Smartphones outpace feature phones for first time ever
In the first quarter of 2013, smartphones accounted for more than half of phone makers' shipments worldwide. Samsung remained the top dog, but LG, Huawei, and ZTE all saw big gains.
Jon SkillingsEditorial director
A born browser of dictionaries and a lifelong New Englander, Jon Skillings is an editorial director at CNET. He honed his language skills as a US Army linguist (Polish and German) before diving into editing for tech publications -- including at PC Week and the IDG News Service -- back when the web was just getting under way, and even a little before. For CNET, he's written on topics from GPS to 5G, James Bond, lasers, brass instruments and music streaming services.
It seemed inevitable, and now it has happened: for the first time ever, feature phones have taken a backseat to smartphones in terms of quantities shipped.
In the first quarter of 2013, device makers shipped 216.2 million smartphones worldwide, a volume that accounted for 51.6 percent of total global shipments and that marked the first time smartphones have claimed more than half of all quarterly shipments, according to market researcher IDC.
The smartphone market grew 41.6 percent compared with the first quarter of 2012, but declined 5.1 percent from the shipment tally for the fourth quarter of 2012. The first quarter of the year typically sees a slowdown, especially in comparison with the holiday-shopping-filled fourth quarter.
The first quarter saw a total of 418.6 million mobile phones -- both smartphones and the less-powerful feature phones -- shipped worldwide, IDC said Thursday.
"Phone users want computers in their pockets," IDC analyst Kevin Restivo said in a statement. "The days where phones are used primarily to make phone calls and send text messages are quickly fading away."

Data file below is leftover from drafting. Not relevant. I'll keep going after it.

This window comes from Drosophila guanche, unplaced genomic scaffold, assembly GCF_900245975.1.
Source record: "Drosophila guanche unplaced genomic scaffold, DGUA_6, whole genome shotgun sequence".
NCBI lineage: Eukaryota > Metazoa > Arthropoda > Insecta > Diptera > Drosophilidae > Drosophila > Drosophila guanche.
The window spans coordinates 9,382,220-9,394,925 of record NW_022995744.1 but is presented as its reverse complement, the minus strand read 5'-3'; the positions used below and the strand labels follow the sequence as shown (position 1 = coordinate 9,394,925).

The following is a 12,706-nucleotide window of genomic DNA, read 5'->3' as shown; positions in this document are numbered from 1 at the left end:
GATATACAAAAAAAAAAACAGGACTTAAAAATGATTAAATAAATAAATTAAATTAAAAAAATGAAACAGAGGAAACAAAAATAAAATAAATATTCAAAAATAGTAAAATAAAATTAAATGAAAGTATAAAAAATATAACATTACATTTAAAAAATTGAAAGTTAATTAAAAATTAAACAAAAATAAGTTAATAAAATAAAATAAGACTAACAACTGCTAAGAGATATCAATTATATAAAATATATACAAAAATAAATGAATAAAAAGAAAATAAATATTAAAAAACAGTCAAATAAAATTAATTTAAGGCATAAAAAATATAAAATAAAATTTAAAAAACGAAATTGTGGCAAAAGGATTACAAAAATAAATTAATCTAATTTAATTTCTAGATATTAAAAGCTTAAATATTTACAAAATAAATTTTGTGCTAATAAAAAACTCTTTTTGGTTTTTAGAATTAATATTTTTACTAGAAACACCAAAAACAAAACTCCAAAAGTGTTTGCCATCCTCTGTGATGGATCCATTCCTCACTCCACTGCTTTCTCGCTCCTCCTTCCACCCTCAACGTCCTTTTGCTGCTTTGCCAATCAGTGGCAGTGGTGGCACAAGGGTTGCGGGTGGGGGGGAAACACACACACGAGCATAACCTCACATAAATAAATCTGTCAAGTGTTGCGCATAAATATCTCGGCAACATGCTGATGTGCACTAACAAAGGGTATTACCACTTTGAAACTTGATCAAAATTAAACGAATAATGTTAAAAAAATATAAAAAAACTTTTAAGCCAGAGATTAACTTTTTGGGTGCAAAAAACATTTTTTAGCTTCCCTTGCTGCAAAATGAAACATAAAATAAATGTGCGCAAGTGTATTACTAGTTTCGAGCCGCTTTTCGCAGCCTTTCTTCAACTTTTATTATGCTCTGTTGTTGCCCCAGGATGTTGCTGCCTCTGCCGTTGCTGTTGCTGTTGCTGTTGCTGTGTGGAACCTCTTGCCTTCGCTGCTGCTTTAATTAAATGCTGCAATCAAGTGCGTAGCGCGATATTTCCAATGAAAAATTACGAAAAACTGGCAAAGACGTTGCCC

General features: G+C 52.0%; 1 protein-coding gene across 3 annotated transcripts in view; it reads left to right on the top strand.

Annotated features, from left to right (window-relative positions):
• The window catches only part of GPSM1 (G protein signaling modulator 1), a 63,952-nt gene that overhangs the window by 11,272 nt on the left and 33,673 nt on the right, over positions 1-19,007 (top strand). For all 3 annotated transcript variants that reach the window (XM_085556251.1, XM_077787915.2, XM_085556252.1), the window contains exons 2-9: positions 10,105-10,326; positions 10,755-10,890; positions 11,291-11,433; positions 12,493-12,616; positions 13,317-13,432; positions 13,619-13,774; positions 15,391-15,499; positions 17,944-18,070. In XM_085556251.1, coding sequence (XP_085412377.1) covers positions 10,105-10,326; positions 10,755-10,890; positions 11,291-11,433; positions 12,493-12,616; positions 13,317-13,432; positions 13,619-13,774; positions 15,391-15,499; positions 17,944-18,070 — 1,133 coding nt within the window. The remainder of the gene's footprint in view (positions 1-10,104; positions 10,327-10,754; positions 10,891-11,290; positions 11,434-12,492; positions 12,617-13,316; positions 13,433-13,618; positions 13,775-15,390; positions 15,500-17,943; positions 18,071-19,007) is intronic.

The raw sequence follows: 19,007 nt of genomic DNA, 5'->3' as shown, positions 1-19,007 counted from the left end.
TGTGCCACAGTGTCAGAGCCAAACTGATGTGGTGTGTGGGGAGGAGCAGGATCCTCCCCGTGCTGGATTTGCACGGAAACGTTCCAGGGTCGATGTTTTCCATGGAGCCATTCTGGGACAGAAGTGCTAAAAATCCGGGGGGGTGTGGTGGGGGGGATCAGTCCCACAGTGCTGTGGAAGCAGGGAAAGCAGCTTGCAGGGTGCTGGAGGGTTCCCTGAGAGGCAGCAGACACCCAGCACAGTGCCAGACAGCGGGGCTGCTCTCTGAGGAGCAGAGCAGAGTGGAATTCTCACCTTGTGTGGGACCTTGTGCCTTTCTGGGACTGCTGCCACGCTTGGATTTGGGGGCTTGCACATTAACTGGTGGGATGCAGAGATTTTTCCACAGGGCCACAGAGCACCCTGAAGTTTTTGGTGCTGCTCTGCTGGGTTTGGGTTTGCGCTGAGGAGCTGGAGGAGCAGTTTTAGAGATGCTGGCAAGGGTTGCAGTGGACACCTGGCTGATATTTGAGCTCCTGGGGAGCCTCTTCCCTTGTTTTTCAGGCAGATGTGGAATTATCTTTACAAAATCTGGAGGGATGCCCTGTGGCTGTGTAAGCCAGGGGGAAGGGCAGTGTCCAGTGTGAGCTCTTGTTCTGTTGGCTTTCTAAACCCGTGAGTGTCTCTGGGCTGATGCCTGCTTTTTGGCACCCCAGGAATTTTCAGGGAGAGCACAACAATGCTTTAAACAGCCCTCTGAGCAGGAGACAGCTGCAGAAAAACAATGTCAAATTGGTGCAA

Samsung continued to exert its dominance during the quarter, shipping 70.7 million smartphones for year-over-year growth of 60.7 percent. Second-place Apple shipped 37.4 million iPhones, up 6.6 percent. Other phone makers saw some seriously big surges: Rounding out the top five, LG shipped 10.3 million smartphones (up 110 percent), Huawei shipped 9.9 million (up 94 percent), and ZTE shipped 9.1 million (up 49 percent).
"A year ago, it was common to see previous market leaders Nokia, BlackBerry (then Research In Motion), and HTC among the top five," said IDC analyst Ramon Llamas. "While those companies have been in various stages of transformation since, Chinese vendors, including Huawei and ZTE as well as Coolpad and Lenovo, have made significant strides to capture new users with their respective Android smartphones."
The gains by the Android device makers didn't do any favors for Apple's global smartphone market share during the first quarter, which declined to 17.3 percent from 23 percent in the year-earlier quarter. Samsung's market share rose to 32.7 percent (up from 28.8 percent), while LG, Huawei, and ZTE saw their slices of the market inch up into the 4 percent range.
Correction at 5:57 a.m. PT:This story initially gave an incorrect description of LG's home base. LG is a South Korean company.